Need to Know: Oct. 24, 2017
Fresh useful insights for people advancing quality, innovative and sustainable journalism
You might have heard: Facebook is testing a radically different Explore feed in six countries, which could lead to the “biggest drop in Facebook organic reach we have ever seen”: In the test, Facebook is moving posts from publishers pages to the Explore feed, while the regular news feed has posts from a user’s friends and sponsored posts (Filip Struhárik, Medium)
But did you know: Facebook says it has no plans to release the feed changes globally, but the fact that Facebook is even testing it is cause for concern for publishers (Recode)
After reports on the test, Facebook said Monday that it has “no plans to roll this test out further.” But Kurt Wagner argues that the fact that Facebook is even testing this major news feed change is reason enough for publishers to worry. Creating two feeds would in effect require publishers to pay to get their content in front of Facebook’s users — and it would lead to dramatic drops in Facebook referral traffic and engagement. “Regardless of whether or not Facebook chooses to roll this out fully, it’s yet another reminder of how important Facebook has become for the media world, and for news distribution in particular,” Wagner writes. “It’s possible Facebook will see the same data publishers are seeing in Slovakia and decide hiding publisher Pages isn’t a good idea after all. It’s also possible the opposite could happen.”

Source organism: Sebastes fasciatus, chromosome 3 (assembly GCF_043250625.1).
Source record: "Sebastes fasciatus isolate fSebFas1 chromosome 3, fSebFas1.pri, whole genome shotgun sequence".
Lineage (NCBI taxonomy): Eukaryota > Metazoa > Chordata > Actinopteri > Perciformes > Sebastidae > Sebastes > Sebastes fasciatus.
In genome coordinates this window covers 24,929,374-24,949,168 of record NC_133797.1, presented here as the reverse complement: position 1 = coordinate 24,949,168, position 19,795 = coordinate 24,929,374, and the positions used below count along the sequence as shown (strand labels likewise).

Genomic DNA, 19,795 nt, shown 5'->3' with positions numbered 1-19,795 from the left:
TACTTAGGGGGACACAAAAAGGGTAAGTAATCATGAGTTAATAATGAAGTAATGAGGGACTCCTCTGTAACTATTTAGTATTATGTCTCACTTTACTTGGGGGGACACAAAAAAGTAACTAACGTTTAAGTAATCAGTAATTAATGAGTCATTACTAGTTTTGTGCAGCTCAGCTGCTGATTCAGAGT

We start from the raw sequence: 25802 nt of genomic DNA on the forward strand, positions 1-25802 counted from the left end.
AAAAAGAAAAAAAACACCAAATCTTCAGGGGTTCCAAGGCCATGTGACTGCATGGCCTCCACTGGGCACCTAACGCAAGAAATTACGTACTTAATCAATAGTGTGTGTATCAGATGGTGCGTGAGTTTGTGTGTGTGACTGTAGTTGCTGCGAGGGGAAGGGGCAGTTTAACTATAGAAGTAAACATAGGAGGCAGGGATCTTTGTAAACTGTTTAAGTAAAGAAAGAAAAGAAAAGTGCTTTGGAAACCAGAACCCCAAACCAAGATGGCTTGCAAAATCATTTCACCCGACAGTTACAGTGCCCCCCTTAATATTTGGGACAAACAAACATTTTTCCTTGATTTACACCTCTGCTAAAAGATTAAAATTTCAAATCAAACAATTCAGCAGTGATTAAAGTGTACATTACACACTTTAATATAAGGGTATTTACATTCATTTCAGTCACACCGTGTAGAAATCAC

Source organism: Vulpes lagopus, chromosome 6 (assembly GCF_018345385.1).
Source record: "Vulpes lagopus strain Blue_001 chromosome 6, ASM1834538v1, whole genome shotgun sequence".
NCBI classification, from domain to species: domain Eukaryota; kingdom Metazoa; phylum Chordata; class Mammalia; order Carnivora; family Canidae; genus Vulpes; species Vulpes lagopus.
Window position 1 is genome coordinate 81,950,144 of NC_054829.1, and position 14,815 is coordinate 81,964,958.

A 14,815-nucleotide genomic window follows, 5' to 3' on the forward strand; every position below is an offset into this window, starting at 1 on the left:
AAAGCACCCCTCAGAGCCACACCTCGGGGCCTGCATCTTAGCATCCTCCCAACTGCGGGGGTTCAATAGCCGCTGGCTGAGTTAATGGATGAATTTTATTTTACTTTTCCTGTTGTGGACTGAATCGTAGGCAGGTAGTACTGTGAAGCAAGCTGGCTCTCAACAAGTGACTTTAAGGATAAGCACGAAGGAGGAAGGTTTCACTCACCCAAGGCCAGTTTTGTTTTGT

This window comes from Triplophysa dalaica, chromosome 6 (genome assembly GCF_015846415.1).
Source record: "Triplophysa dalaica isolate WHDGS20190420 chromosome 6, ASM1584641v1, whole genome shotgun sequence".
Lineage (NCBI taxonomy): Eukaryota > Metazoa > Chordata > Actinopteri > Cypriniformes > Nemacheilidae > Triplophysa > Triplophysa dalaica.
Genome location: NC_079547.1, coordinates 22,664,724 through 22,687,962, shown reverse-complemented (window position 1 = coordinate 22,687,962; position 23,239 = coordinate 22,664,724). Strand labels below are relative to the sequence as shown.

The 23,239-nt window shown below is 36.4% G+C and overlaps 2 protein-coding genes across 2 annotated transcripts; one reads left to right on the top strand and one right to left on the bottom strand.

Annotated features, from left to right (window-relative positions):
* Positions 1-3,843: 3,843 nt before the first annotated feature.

+ Noted: Co-founders of The Athletic, a network of sports sites, says they’ll lead to the demise of the local sports section: “We will wait every local paper out and let them continuously bleed until we are the last ones standing. We will suck them dry of their best talent at every moment. We will make business extremely difficult for them,” co-founder Alex Mather said (New York Times). Mather later apologized “for the tone of my comments” (@alex3780, Twitter); After FT reported that Google was planning to use its trove of personal data and machine learning algorithms to help publishers sell subscriptions, Google says the report is “totally wrong,” adding that its subscription project is still in the early stages (CNET); CNN unveils a promotional campaign that pushes back against Trump’s claims of “fake news” (Variety); The Virginian-Pilot will cut up to 10 percent of its staff and offer buyouts to long-time employees (Virginian-Pilot)
Advice on personalization: Build a better story recommendation engine by scoring stories by relevance and depth (Monday Note)
News media need better story recommendation engines, Frederic Filloux writes, and building better story scoring systems could help. As part of a series of stories for the News Quality Scoring Project, Filloux offers some ideas for how to improve: A good scoring system would rate stories along relevance, freshness, “evergreenness,” uniqueness, and depth.
+ A gun-focused news outlet shares what it takes to cover firearms credibly: “The most pernicious challenge facing any outlet that covers gun violence, including The Trace, is one of emphasis: the blanket coverage of mass shootings, and underreporting on daily gun violence. Even as we cover attacks like those in Orlando and Las Vegas, we do so with the recognition that they are not a good proxy for understanding the epidemic of gun violence in America.” (CJR)
‘How can we help our readers to be better and more efficiently informed using data and algorithmic technologies?’ (René Pfitzner, Medium)